ONLINE NEWSLETTER
(No. 2/2003 - August 2003)
Editor: Fran Bock

The rich history of Jews in America is filled with little-known chapters like the agricultural community of Woodbine, N.J. Thanks to the efforts of a few dedicated preservationists, the story of these immigrant pioneers can be shared with future generations. We thank Joan Breslow for her contribution.

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Woodbine, New Jersey:

A Restoration of History

by Joan Breslow

Located about 30 minutes inland from Atlantic City, the town of Woodbine was originally settled by immigrants from Russia and elsewhere in Eastern Europe. It was funded by the Baron de Hirsch Fund, which purchased 5300 acres in Cape May County for $37,500 in 1891. While other towns in New Jersey were established by Jews or had large Jewish populations, Woodbine was unique due to its all-Jewish governing body.

The New Jersey legislature amended its laws to allow Jews to do business on Sunday, since their sabbath was on Saturday. Non-Jewish establishments had to continue to observe Sunday as the sabbath and a non-working day.

Immigrants from the NY and other eastern cities were screened to go to Woodbine to develop an agricultural settlement. The landscape consisted of swamp and scrub, which had to be cleared before any town development could begin. All this was accomplished by the immigrants. Woodbine was designed and originally controlled into the early 1900's by the NY-based Fund. The Baron's philosophy was for the immigrants "return to the soil". He did not believe in welfare but wanted to create a haven for immigrants and other settlers, some from the slums of New York. The Fund issued mortgages to the immigrants to build their barns and homes. The Baron de Hirsch Agricultural School was established and originally supervised by Dr. Hirsch Sabsovich. Coursework involved instruction in farming, sciences, and other curriculum. It was the first secondary agricultural school in the United States. Poor soil conditions ultimately led to a shift from farming to light industry, such as clothing and tires.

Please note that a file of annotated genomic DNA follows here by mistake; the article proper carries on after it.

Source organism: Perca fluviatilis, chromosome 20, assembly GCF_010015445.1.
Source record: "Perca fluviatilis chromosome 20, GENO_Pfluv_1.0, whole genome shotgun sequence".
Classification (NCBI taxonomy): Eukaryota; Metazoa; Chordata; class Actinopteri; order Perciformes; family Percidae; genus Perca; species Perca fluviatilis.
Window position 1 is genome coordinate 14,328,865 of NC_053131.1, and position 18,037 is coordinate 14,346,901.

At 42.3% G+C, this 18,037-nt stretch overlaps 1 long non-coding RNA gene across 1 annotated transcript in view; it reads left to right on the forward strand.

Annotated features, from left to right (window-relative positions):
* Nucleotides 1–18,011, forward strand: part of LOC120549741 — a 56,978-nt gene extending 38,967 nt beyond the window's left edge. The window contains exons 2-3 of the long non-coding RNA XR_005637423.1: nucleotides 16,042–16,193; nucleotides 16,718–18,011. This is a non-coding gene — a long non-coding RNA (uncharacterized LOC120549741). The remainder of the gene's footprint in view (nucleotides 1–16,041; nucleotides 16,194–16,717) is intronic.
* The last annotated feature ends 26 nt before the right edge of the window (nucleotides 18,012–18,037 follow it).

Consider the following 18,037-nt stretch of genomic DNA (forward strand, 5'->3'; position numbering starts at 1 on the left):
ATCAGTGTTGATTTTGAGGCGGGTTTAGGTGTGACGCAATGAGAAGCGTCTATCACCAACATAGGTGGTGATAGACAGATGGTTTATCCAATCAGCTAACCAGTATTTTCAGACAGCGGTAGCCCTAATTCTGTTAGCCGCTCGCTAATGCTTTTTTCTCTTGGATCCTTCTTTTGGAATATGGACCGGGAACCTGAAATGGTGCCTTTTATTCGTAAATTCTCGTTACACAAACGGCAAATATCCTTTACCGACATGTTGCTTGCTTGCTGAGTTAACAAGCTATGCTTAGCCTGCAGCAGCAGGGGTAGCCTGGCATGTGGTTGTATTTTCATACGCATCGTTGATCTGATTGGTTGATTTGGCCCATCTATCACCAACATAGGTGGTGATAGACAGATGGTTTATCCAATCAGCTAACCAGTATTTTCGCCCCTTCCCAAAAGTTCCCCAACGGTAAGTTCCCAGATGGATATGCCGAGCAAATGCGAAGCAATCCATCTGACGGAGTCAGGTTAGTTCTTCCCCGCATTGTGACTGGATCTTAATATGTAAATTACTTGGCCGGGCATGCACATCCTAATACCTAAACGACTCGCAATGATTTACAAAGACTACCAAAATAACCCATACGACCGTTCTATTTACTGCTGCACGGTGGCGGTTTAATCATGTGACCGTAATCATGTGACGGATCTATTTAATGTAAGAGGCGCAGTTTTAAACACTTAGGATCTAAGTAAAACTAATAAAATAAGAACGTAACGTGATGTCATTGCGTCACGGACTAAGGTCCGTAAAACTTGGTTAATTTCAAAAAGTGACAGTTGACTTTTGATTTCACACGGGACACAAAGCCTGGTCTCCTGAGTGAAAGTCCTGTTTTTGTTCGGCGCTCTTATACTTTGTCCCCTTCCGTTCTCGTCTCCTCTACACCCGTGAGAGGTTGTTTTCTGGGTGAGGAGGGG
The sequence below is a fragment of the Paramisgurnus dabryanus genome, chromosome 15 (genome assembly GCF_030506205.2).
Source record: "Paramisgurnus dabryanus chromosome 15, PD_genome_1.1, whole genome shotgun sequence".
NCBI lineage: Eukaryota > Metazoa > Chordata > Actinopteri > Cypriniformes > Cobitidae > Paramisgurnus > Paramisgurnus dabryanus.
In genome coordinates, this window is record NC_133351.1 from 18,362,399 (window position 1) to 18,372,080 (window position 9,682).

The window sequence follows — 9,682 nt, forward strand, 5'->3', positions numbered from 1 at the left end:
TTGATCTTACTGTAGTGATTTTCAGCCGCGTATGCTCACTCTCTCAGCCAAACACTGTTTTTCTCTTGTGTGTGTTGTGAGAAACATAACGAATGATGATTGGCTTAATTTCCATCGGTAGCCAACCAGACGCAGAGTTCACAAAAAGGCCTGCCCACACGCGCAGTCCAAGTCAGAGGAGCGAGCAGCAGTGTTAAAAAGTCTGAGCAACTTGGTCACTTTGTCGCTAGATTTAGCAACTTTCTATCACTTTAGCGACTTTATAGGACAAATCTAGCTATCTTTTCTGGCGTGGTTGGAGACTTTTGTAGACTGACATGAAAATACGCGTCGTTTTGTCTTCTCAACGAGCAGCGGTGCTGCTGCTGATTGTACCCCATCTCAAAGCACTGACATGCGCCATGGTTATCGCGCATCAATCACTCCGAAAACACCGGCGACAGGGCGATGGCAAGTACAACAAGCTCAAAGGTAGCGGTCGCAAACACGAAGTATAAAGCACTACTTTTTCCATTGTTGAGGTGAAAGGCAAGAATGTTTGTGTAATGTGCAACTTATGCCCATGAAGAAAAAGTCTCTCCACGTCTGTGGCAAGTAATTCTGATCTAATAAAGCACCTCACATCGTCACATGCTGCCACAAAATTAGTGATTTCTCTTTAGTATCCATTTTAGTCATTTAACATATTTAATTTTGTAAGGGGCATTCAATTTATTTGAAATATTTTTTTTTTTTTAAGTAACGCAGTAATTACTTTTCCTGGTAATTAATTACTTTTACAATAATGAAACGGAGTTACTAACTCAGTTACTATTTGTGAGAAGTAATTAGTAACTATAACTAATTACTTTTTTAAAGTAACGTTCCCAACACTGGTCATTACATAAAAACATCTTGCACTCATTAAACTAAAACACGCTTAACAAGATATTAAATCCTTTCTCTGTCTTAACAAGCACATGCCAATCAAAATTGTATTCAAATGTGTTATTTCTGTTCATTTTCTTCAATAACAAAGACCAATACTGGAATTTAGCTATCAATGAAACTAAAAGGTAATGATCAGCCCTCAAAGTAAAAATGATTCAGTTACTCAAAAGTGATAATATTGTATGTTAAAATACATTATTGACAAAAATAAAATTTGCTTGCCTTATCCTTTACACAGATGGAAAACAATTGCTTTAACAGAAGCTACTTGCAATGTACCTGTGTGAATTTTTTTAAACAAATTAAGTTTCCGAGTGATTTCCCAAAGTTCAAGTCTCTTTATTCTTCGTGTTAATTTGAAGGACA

The first public structure built was a bath house. Then construction of the orthodox-style Woodbine Brotherhood Synagogue was begun in 1893, and consecrated in 1896. The building is brick, made and built locally and paid for by the immigrants, themselves. The synagogue was recently purchased by Michael Azeez, who grew up in Woodbine. It has been completely restored to its original form, inside and out. The old Torah and prayer books from Europe were found and returned to the shul. The building is listed on the National Historic Registry.

A museum is now located in the basement, and the town history is displayed in a "time-line" format, with the museum floor depicting the street layout of the town. It is open to the public and admission is free.

Some notables from Woodbine were Dr. Gregory Pincus, the developer of the birth control pill, and Jacob G. Lipman, soil chemist and dean of Rutgers Agricultural School for 29 years. Recently a Chair at the University was named in his honor. Sam Azeez, father of Michael, developed the first real-time computer quotation system used in stock markets.

The Woodbine Jewish population is almost non-existent today.

For museum hours and other information, you can visit the web site, www.thesam.org, or call 609-861-5355.

Copyright 2002 Belarus SIG and Joan W. Breslow

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